Researchers also surmise that this same type of memory training may help children with developmental problems and older adults who face memory decline. But, that remains to be seen, because the test results are based on assessments of young, healthy adult participants.

"Even though it currently appears very hard to improve these conditions, there might be some memory training related to intelligence that actually helps," says Jaeggi. "The saying 'use it or lose it' is probably appropriate here."

Since it is not known whether the improvements in fluid intelligence last after the training stops, researchers currently are measuring long-term fluid intelligence gains with both laboratory testing and long-term field work. Researchers say it will be some time before a complete data set is available to draw any conclusions.
Thursday, June 5th, 2008
1:10 am
Monday, June 2nd, 2008
10:27 am
Anyone interested in the stock market?
x-posted around

Is anyone here interested in the stock market or work in the financial sector?

Well check it outCollapse )
Sunday, May 25th, 2008
1:09 pm
Spinochordodes tellinii

The nematomorph hairworm Spinochordodes tellinii is a parasitic worm whose larvae develop in Orthopteran insects (grasshoppers and crickets). This parasite is able to influence its host's behavior: once the parasite is grown, it causes its grasshopper host to seek out and jump into water, where the grasshopper will likely drown. The parasite then leaves its host; the adult worm lives and reproduces in water.

The microscopic larvae are ingested by their insect hosts and develop inside them into worms that can be three to four times longer than the host.

The precise molecular mechanism underlying the modification of the host's behaviour is not yet known. A study in 2005 indicated that grasshoppers which contain the parasite express, or create, different proteins in their brains than do uninfected grasshoppers. Some of these proteins have been linked to neurotransmitter activity, others to geotactic activity, or the body's response to changes in gravity. Further, it appeared that the parasite produces proteins from the Wnt family that act directly on the development of the central nervous system and are similar to proteins known from other insects, suggesting an instance of molecular mimicry.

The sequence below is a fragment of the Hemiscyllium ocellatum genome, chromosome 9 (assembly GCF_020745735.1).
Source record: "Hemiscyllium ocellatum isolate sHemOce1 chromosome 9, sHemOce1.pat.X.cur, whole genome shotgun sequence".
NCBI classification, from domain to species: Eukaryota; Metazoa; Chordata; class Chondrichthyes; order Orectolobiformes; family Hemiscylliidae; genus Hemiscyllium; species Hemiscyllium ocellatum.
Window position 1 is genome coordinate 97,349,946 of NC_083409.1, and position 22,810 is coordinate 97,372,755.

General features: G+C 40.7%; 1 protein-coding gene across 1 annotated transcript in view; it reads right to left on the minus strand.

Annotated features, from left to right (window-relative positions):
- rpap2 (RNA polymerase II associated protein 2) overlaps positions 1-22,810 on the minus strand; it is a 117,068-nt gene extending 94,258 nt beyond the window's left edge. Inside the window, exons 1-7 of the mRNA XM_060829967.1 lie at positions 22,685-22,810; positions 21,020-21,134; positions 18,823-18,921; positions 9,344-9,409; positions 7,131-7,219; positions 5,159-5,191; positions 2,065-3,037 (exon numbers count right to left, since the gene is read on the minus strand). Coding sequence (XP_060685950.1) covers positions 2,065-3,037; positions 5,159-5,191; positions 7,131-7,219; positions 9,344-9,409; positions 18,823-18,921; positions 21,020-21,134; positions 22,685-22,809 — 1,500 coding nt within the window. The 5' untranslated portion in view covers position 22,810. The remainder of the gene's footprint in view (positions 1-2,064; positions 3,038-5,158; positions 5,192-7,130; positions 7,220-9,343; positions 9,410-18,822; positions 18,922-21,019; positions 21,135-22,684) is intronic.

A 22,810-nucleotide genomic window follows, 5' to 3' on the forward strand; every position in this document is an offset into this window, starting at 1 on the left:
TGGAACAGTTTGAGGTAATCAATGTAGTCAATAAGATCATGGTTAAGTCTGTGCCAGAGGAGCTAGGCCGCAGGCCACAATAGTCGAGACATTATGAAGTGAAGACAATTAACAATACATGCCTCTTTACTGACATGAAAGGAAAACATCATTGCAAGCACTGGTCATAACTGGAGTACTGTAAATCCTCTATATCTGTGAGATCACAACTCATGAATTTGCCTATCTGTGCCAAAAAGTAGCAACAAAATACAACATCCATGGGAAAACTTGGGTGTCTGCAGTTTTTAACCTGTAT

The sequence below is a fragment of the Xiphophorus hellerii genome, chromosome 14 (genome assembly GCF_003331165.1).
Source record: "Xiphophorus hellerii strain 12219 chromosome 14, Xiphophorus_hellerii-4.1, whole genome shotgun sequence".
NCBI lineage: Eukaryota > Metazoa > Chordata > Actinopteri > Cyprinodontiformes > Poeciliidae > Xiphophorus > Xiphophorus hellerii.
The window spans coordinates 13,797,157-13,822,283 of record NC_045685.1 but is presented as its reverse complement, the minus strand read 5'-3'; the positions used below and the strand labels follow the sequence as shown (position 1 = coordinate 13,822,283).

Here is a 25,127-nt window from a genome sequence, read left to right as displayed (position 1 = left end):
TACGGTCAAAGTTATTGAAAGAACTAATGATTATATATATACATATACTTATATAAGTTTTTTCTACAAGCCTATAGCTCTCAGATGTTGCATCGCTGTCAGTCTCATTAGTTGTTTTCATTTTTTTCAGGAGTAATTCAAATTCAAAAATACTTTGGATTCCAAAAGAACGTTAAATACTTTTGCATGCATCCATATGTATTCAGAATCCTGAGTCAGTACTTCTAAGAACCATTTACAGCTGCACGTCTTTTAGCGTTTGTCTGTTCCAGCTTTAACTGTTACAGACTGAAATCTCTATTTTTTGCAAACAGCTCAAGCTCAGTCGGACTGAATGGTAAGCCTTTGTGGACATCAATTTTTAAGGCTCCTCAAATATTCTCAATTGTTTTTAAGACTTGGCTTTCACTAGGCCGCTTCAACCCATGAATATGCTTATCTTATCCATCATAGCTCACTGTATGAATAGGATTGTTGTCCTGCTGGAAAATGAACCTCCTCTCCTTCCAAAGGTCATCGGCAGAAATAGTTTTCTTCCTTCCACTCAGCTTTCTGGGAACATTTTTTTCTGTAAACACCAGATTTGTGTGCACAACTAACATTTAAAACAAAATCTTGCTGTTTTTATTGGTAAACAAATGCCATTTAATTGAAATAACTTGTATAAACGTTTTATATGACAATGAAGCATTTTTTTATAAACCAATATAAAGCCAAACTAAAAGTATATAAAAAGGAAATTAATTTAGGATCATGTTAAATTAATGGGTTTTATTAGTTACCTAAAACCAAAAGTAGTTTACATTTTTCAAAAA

A similar parasitic worm is Paragordius tricuspidatus.

Saturday, May 24th, 2008
4:11 pm
Wednesday, May 21st, 2008
1:44 pm
Tuesday, May 20th, 2008
1:47 pm
Monday, May 19th, 2008
8:05 pm
The Perimeter of Ignorance
x-posted to my journal

The Perimeter of Ignorance
A boundary where scientists face a choice: invoke a deity or continue the quest for knowledge
by Neil deGrasse Tyson
From Natural History magazine — November 2005

Writing in centuries past, many scientists felt compelled to wax poetic about cosmic mysteries and God's handiwork. Perhaps one should not be surprised at this: most scientists back then, as well as many scientists today, identify themselves as spiritually devout.

But a careful reading of older texts, particularly those concerned with the universe itself, shows that the authors invoke divinity only when they reach the boundaries of their understanding. They appeal to a higher power only when staring into the ocean of their own ignorance. They call on God only from the lonely and precarious edge of incomprehension. Where they feel certain about their explanations, however, God gets hardly a mention.

Let's start at the top...
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7:56 pm